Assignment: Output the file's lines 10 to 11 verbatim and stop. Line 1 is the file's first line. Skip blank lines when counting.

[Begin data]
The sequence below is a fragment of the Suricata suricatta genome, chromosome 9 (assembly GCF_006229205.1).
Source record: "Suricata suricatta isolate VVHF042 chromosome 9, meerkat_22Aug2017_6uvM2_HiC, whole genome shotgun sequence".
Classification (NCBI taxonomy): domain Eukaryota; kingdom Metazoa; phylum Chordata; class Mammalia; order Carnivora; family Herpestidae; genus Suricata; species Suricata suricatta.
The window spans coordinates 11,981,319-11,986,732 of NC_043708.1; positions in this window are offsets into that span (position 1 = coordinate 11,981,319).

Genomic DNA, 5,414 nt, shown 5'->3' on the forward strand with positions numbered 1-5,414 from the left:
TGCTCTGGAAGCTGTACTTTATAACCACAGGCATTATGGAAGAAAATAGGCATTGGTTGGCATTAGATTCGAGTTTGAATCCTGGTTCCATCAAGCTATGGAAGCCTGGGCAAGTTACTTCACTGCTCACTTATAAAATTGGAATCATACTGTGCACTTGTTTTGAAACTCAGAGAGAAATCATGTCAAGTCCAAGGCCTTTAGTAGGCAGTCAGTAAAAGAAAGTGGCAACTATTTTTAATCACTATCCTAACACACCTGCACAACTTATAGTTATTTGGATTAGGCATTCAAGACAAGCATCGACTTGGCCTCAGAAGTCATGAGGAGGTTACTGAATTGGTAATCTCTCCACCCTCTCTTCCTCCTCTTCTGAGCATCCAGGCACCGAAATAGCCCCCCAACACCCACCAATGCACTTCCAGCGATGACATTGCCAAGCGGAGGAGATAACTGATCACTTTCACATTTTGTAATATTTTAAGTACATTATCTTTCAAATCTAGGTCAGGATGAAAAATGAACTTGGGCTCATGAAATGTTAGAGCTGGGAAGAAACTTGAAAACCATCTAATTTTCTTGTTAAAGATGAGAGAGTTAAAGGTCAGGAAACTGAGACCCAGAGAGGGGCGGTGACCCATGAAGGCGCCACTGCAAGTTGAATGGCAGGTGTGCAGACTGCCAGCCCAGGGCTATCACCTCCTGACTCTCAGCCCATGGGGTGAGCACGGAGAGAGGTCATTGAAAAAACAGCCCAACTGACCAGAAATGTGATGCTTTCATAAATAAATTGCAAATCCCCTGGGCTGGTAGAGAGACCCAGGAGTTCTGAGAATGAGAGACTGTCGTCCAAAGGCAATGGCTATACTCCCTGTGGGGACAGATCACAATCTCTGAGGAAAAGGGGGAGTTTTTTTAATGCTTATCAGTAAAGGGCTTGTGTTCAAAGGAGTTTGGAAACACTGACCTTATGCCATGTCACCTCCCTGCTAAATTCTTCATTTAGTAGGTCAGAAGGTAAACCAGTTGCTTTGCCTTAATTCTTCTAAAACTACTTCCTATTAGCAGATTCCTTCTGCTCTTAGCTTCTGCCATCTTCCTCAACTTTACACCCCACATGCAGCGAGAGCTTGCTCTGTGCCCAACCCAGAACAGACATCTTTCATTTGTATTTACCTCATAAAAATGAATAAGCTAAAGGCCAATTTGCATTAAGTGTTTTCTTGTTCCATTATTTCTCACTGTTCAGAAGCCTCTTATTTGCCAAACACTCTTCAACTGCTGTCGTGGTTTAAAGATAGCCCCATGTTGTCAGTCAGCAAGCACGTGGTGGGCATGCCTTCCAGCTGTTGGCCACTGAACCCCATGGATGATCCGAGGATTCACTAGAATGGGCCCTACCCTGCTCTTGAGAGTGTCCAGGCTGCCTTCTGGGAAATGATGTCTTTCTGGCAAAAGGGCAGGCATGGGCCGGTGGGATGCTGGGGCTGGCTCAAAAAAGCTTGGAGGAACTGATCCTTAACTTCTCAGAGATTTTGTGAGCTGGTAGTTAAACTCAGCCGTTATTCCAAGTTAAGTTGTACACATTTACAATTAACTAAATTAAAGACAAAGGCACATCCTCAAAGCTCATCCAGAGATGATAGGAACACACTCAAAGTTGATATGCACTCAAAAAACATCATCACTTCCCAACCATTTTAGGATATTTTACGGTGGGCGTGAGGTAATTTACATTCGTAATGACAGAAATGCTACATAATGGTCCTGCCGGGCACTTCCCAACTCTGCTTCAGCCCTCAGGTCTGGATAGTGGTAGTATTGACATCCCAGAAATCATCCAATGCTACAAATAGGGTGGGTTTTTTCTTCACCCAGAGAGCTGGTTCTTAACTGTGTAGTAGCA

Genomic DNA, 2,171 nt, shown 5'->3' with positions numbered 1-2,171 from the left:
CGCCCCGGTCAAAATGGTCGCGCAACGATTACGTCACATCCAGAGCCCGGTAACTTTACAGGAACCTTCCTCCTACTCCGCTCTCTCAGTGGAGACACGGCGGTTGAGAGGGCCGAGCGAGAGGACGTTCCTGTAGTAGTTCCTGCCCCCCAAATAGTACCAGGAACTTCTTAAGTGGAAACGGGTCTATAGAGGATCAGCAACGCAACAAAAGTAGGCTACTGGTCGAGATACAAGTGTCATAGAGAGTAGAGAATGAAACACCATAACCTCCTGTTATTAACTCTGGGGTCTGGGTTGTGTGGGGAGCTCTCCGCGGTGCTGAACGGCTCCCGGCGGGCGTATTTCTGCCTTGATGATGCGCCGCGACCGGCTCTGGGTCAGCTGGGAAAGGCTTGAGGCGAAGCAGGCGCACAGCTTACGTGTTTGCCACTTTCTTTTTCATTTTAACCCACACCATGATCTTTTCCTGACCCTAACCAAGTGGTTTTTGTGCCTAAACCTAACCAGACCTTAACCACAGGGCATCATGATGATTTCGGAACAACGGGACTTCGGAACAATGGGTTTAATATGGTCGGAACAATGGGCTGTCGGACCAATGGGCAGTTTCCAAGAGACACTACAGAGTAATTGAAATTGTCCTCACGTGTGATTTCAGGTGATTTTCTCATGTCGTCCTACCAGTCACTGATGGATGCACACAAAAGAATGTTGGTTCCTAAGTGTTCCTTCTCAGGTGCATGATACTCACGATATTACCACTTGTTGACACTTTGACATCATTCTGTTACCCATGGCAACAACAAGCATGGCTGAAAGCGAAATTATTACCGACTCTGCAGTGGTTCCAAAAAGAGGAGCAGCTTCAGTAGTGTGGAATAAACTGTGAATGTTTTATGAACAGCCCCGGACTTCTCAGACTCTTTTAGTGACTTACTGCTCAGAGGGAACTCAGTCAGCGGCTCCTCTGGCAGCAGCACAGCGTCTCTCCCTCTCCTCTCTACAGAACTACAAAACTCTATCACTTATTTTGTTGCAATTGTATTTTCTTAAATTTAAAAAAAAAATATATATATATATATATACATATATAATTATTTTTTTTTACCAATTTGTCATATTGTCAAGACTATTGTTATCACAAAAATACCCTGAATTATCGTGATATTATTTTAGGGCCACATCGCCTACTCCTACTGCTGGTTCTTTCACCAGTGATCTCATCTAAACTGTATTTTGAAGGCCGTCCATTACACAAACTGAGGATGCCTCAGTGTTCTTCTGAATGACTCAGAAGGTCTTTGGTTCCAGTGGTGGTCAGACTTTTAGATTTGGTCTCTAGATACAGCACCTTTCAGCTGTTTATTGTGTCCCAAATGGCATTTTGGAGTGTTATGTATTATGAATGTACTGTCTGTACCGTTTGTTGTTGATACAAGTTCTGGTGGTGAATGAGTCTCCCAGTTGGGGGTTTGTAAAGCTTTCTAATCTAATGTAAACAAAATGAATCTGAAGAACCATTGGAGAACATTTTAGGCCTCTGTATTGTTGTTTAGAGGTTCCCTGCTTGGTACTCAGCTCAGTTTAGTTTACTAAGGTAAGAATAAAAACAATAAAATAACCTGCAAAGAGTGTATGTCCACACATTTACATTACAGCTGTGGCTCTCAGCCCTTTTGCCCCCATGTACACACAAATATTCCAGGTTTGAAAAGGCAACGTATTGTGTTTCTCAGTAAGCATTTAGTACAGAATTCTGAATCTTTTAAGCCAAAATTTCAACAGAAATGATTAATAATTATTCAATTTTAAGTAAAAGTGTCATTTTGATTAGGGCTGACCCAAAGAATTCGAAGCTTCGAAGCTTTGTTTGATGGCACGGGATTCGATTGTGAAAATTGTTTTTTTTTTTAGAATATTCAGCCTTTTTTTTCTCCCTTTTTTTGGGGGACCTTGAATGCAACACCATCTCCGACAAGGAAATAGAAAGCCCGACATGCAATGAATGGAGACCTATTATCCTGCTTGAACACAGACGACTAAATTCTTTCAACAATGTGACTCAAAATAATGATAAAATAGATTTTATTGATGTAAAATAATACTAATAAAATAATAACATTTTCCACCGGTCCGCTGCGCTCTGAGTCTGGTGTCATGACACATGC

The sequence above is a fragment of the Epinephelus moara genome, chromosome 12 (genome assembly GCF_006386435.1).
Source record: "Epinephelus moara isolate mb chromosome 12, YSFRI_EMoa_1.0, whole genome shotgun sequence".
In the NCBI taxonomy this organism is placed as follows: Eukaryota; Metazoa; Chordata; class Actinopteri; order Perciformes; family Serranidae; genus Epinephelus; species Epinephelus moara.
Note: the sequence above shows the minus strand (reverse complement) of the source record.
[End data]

Source record: "Epinephelus moara isolate mb chromosome 12, YSFRI_EMoa_1.0, whole genome shotgun sequence".
In the NCBI taxonomy this organism is placed as follows: Eukaryota; Metazoa; Chordata; class Actinopteri; order Perciformes; family Serranidae; genus Epinephelus; species Epinephelus moara.